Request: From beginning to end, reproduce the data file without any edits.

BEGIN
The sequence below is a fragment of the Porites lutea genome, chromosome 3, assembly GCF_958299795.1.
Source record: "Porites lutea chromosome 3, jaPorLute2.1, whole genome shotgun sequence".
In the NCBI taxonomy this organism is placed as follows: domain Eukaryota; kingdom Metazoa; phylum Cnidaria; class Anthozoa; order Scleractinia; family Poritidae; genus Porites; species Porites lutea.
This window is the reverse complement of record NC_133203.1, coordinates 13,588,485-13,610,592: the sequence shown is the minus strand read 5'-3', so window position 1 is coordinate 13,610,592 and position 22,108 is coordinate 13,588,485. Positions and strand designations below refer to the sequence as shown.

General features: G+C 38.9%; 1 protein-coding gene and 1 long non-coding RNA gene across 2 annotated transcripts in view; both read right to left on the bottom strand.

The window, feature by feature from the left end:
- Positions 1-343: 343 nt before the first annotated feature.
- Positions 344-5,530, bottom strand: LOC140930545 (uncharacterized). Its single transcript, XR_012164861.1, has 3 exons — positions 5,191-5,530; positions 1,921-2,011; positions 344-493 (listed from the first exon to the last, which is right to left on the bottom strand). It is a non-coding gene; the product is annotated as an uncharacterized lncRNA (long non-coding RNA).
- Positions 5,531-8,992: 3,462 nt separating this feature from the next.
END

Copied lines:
The sequence below is a fragment of the Porites lutea genome, chromosome 3, assembly GCF_958299795.1.
Source record: "Porites lutea chromosome 3, jaPorLute2.1, whole genome shotgun sequence".
In the NCBI taxonomy this organism is placed as follows: domain Eukaryota; kingdom Metazoa; phylum Cnidaria; class Anthozoa; order Scleractinia; family Poritidae; genus Porites; species Porites lutea.
This window is the reverse complement of record NC_133203.1, coordinates 13,588,485-13,610,592: the sequence shown is the minus strand read 5'-3', so window position 1 is coordinate 13,610,592 and position 22,108 is coordinate 13,588,485. Positions and strand designations below refer to the sequence as shown.

General features: G+C 38.9%; 1 protein-coding gene and 1 long non-coding RNA gene across 2 annotated transcripts in view; both read right to left on the bottom strand.

The window, feature by feature from the left end:
- Positions 1-343: 343 nt before the first annotated feature.
- Positions 344-5,530, bottom strand: LOC140930545 (uncharacterized). Its single transcript, XR_012164861.1, has 3 exons — positions 5,191-5,530; positions 1,921-2,011; positions 344-493 (listed from the first exon to the last, which is right to left on the bottom strand). It is a non-coding gene; the product is annotated as an uncharacterized lncRNA (long non-coding RNA).
- Positions 5,531-8,992: 3,462 nt separating this feature from the next.